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How The Wilde Was Won

CIGNA's Plans To Raze Landmark Building Ignited Campaign To Preserve A Suburban Icon

May 21, 2006
Commentary By TYLER SMITH

The recent death of the great pro-urban thinker and city advocate Jane Jacobs coincided with the news of CIGNA HealthCare's decision to save the Wilde Building. Her death rekindled in my mind some contradictory thoughts on the building.

"The Wilde Is Saved" announced the May 7 editorial in The Courant. It went on to add: "That is good news." It is good news, indeed, for a whole bunch of reasons. The Wilde Building is an architectural landmark of national and international significance, eligible for listing on the National Register of Historic Places. Its pedigree alone makes it worth saving.

It was completed in 1957, built on 450 acres of rolling farmland in the then rural town of Bloomfield, and served as the signature headquarters for Connecticut General. The building was one of the most complete and well-conceived examples of the International Style. It was designed by Gordon Bunshaft of Skidmore, Owings & Merrill, a firm noted for other modern corporate buildings such as Lever House in New York City. The interiors and furnishings were designed by Florence Knoll. Isamu Noguchi designed three of the interior courtyards, the landscape and the outdoor sculptures.

It was built when Hartford really was "the insurance capital of the world" and the big three of Hartford - the Aetna, Travelers and Connecticut General - were the dominant players in the insurance industry.

It was named after Connecticut General's president, Frazar B. Wilde, the driving force behind its creation. He broke rank with the other Hartford-based insurance companies by moving out of the city to the emerging suburbs to build this new vision of the American workplace.

This move was as controversial as the announcement in 2000 that the successor company, CIGNA, intended to tear down the Wilde Building and its modernist cousin the Emhart Building, re-contour the site into a golf course and sell off most of the remaining land for housing development.

In her 1961 book, "Death and Life of Great American Cities," Jane Jacobs vigorously criticized Connecticut General's move to the suburbs. To her, it was the epitome of misguided, anti-urban, auto-centric planning.

Back then, I thought she was dead right.

In the early summer of 2000, I first got wind of CIGNA's plans to demolish the Wilde and Emhart buildings and redevelop the site. A two-paragraph article appeared in the Hartford Advocate announcing that CIGNA would be presenting its "plan of development" to the town of Bloomfield for approval.

My reaction was shock, disbelief and anger. In the ensuing months, which stretched to years, these feelings coalesced and broadened into The Campaign to Save Connecticut General. The campaign rapidly engaged a national and international constituency of architects and preservationists, as well as citizens from Bloomfield and around the state.

In 2001, the National Trust for Historic Preservation named the Wilde Building one of its 11 most endangered historic places in America. That same year, Yale's School of Architecture made it the centerpiece of a symposium called "Saving Corporate Modernism." The Courant brought the issue to the attention of readers with news stories, editorials, Commentary pieces and a scathing cartoon. There were even a few - no, more like a couple of - people within the CIGNA hierarchy who saw the merit of saving the Wilde Building.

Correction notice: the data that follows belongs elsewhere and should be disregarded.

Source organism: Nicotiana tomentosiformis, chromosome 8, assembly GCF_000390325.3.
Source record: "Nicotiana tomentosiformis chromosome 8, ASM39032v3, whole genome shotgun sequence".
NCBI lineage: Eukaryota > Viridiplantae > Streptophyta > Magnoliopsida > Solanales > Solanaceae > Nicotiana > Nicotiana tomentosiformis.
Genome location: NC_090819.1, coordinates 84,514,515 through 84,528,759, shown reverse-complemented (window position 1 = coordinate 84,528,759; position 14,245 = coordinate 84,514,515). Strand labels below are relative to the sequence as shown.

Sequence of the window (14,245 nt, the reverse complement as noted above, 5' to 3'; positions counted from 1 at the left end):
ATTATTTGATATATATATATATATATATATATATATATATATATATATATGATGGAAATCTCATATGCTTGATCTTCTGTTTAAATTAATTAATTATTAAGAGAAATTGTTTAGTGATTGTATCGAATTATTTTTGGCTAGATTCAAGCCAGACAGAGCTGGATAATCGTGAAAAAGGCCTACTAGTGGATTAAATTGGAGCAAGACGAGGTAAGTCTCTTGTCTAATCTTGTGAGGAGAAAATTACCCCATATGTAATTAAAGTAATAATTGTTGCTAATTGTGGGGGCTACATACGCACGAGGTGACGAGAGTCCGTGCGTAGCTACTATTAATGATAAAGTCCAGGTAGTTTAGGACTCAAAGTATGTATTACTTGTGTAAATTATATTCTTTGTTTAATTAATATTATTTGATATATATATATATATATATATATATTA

I wondered then why my thoughts and feelings about the Connecticut General campus had changed over the decades, and why I felt so passionately about trying to save it. In part I think it was the play of time, a component that Jane Jacobs recognized as an essential ingredient in the urban mix. But I also think there was something that she might not have seen and only became evident over time.

What was it? It was the evolution of the Connecticut General campus into a unique suburban place; a place where people came to work, a place people came to take walks and play sports, a place to gather for picnics and concerts, a place of tranquility and great beauty.

Time confirmed the completeness of the composition of the buildings in their landscape and the quality of design and materials. Time also revealed the historical significance of this campus as a model workplace of the last half of the 20th century, just as the Samuel Colt complex in the South End of Hartford reveals a clear vision of the late 19th-century workplace.

It is wonderful the Wilde Building will not only be saved but will be renovated and restored for use by CIGNA in the 21st century. For that, those at CIGNA who made this decision deserve our thanks.

But much of that sense of place has been lost. Oh how I wish that, if CIGNA really had to build that golf course, it could have seen what a great clubhouse the Emhart Building would have made, and if CIGNA really had to build all that housing, it could have done so in the spirit and with the quality of the Wilde Building.

So with a glass half-full, I say: "Thanks, CIGNA."

Reprinted with permission of the Hartford Courant. To view other stories on this topic, search the Hartford Courant Archives at http://www.courant.com/archives.
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